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Tuesday, January 13, 2009

Lost Chance on Shenandoah

The 2007 fire that struck the four-flat at 3927-29 Shenandoah Avenue in the Shaw neighborhood eventually proved fatal. The building had been under rehabilitation when fire struck. The owners stopped paying taxes and mortgage payments, and ownership somehow split between Heartland Bank and the Land Reutilization Authority (the building straddles a lot line).

Obviously, the building was struck severely by the fire. Like most house fires, the fire spread upward and consumed the roof and second floor worst. Most of the roof sheathing was lost in the fire, leaving the building open to the elements. However, the walls had been tuckpointed and remained solid until the last days.

In October 2008, the Building Division condemned the building for demolition and sought demolition. Neighbors had filed many complaints on the condition of the house. Immediately to the west, a developer is rehabbing a similar building using historic rehab tax credits and understandably did not want a big question-mark next door.

After first being placed on the November 2008 agenda of the Preservation Board, the demolition shifted into high gear. Suddenly, the Building Division issued an emergency demolition order and paid to wreck the building. By the middle of December, it was gone. (Wonder if owner Heartland Bank got a bill for half of the cost?)

While the condition of the building was extreme, it was far from being a total loss. With solid masonry, the building was in no danger of immediate collapse. This could have been a great reconstruction project. Instead, the house went through the motions of our failed public safety laws: damage and abandonment, citizen complaints, emergency tear-down order. As the developers next door show, there is more than one way to fix a broken building, but the Building Division never seems to grasp that fact. Nor does the Cultural Resources Office (CRO) possess sufficient legal authority to prevent a senseless demolition like this one; the office and the Preservation Board were at the mercy of the Building Division, which controls what matters reach consideration of our preservation agency and its citizen commission. The CRO cannot override an emergency order, no matter how silly it is (and many are).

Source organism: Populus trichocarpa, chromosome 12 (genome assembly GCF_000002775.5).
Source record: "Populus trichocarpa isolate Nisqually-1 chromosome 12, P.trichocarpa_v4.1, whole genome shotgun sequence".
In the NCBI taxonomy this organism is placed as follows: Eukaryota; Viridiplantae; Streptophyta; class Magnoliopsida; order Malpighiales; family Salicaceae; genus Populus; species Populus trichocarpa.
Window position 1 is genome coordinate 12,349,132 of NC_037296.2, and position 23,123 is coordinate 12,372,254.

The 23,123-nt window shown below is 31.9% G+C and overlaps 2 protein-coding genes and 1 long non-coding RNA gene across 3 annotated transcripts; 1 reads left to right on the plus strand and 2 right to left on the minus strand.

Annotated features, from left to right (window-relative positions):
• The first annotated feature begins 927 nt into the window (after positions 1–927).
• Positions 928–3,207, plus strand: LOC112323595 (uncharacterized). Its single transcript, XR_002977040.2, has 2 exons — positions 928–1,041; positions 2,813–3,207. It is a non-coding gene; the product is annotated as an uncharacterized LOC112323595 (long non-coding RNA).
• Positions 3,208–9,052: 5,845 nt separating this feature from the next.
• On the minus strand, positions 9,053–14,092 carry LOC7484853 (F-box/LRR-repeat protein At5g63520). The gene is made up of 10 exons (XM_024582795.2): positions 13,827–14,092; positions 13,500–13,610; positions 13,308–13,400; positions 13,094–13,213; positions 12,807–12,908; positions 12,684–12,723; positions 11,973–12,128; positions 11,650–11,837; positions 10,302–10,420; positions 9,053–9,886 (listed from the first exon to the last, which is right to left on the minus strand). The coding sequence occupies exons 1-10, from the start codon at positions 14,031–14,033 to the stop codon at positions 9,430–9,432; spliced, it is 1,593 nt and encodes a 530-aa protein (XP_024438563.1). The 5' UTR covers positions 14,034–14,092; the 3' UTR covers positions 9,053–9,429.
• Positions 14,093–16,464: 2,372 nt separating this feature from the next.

The neighbors' momentary complaints are addressed, but they ultimately lose a remarkable street scape. On a block with only two gaps in continuous historic building line, both across the street, this demolition stands out. The demolition stands out even more since the demolished house is one of a row of five near-copies of the same plan built in 1903. defined by rusticated limestone front elevations, central porches and projecting bays on each end, the row was a handsome group.

Looking at one of the extant members of this group, one sees the potential that the house at 3927-29 Shenandoah Avenue had, even in its fire-damaged state.

Demolition matters as much in a neighborhood as dense as Shaw as it does in a ravaged built environment like Old North. I would write that the only difference is why the buildings matter, but that would be false. The reason senseless demolitions harm our neighborhoods is because they erode the sense of place. Take away the last two buildings on a north side block, and the last vestige of the block's urban character is gone forever. Take away one house on an intact block face in Shaw, and that block face is no longer intact. That brings a difference as big as taking down the last building standing. Besides, it's not just a matter of blocks or neighborhoods but ultimately a matter of stewardship of this interconnected mass of resources we call St. Louis.


Matt M. said...


Save the facade! New Orleans does it all the time! This town is simply unbelievable! How can this process be changed?!

Chris said...

Like I said before, it's like knocking out a tooth. First it's just one, and it looks really bad; then one day you wake up and your mouth is empty.

Chris said...

DC and Baltimore save facades all the time too, and to great effect.

Megan K. HomeOwner said...

I think the issue here is that the costs associated with gutting a building in this state to the ground and rebuilding a structure to support the existing facade is a deterent to developers. In the end, it is cheaper (for the city and potential buyers) to completely demolish the building, grade the lot, and rebuild, ground-up.